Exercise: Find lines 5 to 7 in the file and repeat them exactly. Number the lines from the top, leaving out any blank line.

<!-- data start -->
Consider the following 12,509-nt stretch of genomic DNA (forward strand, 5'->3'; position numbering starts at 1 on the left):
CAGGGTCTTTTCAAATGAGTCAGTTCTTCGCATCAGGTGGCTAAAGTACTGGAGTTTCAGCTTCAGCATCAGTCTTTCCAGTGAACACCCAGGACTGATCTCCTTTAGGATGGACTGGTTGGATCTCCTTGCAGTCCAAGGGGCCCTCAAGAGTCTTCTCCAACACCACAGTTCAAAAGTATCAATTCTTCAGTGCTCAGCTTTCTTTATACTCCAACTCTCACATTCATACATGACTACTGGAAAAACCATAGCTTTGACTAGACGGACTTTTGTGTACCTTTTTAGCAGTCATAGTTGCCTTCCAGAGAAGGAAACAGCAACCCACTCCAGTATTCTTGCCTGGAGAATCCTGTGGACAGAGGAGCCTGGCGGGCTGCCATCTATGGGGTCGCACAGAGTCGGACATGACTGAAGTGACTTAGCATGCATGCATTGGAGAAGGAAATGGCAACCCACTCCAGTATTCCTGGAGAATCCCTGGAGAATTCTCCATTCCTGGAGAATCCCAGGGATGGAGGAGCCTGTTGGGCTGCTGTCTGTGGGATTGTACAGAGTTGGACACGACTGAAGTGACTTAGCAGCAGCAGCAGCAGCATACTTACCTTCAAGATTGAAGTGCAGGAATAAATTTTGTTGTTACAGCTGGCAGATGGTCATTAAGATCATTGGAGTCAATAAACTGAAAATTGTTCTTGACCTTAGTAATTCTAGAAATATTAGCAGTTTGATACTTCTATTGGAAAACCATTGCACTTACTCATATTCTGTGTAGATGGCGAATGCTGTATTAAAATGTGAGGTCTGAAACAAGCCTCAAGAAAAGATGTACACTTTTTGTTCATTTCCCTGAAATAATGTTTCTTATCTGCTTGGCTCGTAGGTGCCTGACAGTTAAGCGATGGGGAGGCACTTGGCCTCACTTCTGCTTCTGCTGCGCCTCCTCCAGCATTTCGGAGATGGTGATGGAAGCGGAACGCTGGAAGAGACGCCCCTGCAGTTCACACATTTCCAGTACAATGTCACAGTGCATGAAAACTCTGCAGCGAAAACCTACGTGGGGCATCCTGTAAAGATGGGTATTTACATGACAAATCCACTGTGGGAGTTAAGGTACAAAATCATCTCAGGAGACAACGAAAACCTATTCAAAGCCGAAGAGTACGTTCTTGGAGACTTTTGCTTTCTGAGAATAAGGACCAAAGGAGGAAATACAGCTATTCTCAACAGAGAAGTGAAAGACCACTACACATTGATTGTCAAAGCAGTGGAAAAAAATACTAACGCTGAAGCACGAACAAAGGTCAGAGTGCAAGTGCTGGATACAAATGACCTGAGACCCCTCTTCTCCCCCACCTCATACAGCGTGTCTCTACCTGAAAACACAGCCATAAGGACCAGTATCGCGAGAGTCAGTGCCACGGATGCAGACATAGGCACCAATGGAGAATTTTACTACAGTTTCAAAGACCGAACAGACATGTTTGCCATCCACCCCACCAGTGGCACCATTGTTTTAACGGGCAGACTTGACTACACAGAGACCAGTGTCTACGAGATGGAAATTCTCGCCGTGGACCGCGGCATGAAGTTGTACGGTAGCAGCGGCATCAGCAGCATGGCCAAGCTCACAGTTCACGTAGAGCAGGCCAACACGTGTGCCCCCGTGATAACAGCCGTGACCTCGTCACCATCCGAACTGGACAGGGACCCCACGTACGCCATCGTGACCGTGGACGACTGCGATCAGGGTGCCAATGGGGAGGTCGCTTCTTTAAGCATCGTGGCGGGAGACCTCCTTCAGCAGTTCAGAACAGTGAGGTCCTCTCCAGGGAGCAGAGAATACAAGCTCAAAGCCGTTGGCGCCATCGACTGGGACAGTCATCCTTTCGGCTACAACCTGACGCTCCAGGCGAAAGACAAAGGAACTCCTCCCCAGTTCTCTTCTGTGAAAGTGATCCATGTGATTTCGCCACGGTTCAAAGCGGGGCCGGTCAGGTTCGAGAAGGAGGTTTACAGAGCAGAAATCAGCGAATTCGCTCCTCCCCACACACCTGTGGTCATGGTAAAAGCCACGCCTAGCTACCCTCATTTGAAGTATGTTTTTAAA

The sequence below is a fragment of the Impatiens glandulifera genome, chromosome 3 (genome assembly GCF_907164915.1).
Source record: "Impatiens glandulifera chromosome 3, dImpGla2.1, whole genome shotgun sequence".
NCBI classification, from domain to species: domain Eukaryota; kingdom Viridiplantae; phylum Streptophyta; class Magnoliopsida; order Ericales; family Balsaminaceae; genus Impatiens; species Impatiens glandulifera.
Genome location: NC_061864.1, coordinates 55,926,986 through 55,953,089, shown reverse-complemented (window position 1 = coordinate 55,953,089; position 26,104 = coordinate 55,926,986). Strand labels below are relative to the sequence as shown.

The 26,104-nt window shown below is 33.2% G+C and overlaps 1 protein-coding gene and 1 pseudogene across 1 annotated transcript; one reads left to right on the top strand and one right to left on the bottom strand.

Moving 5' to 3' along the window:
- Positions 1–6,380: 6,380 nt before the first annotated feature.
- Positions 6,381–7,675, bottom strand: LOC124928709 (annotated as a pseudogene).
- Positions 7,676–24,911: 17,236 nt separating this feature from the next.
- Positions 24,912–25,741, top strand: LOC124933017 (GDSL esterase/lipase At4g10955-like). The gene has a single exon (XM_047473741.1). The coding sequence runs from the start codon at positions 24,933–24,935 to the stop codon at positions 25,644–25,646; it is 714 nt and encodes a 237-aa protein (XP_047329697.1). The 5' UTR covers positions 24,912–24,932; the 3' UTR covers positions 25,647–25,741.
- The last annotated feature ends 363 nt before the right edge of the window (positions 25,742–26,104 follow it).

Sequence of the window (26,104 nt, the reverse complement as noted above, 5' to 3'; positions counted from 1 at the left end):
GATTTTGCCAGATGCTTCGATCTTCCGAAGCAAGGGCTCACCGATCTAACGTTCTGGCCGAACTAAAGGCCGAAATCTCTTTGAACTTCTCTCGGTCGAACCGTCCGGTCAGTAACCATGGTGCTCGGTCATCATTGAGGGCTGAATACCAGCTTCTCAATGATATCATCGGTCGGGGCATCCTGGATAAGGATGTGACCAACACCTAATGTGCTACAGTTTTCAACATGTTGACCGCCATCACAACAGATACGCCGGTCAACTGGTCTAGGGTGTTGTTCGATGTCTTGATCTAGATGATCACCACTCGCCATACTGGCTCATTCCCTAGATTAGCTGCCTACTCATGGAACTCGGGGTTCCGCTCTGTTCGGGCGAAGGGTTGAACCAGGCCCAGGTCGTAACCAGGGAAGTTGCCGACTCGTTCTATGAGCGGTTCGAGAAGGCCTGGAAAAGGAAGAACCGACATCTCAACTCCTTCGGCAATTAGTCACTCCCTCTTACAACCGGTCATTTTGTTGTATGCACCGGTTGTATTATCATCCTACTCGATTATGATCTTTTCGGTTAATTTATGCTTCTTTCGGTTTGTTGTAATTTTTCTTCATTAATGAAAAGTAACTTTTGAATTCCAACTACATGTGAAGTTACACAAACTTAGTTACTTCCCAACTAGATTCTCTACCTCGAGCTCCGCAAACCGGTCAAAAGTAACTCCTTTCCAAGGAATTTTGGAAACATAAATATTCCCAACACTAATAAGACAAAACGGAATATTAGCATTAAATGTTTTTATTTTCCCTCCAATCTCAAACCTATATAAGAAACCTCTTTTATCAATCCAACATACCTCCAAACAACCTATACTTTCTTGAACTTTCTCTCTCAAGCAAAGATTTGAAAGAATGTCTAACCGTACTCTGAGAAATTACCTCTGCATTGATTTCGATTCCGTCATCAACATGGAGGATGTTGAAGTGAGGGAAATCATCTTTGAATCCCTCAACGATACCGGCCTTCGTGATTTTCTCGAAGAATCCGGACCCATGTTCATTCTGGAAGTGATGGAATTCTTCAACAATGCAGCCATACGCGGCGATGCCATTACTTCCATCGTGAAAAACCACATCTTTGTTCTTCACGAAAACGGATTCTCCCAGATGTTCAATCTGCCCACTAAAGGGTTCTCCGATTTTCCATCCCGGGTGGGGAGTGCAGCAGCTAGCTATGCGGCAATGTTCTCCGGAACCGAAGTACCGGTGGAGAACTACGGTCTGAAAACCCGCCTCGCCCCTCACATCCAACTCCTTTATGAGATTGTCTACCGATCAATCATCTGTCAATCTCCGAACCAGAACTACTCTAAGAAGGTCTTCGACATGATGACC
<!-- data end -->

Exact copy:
NCBI classification, from domain to species: domain Eukaryota; kingdom Viridiplantae; phylum Streptophyta; class Magnoliopsida; order Ericales; family Balsaminaceae; genus Impatiens; species Impatiens glandulifera.
Genome location: NC_061864.1, coordinates 55,926,986 through 55,953,089, shown reverse-complemented (window position 1 = coordinate 55,953,089; position 26,104 = coordinate 55,926,986). Strand labels below are relative to the sequence as shown.

The 26,104-nt window shown below is 33.2% G+C and overlaps 1 protein-coding gene and 1 pseudogene across 1 annotated transcript; one reads left to right on the top strand and one right to left on the bottom strand.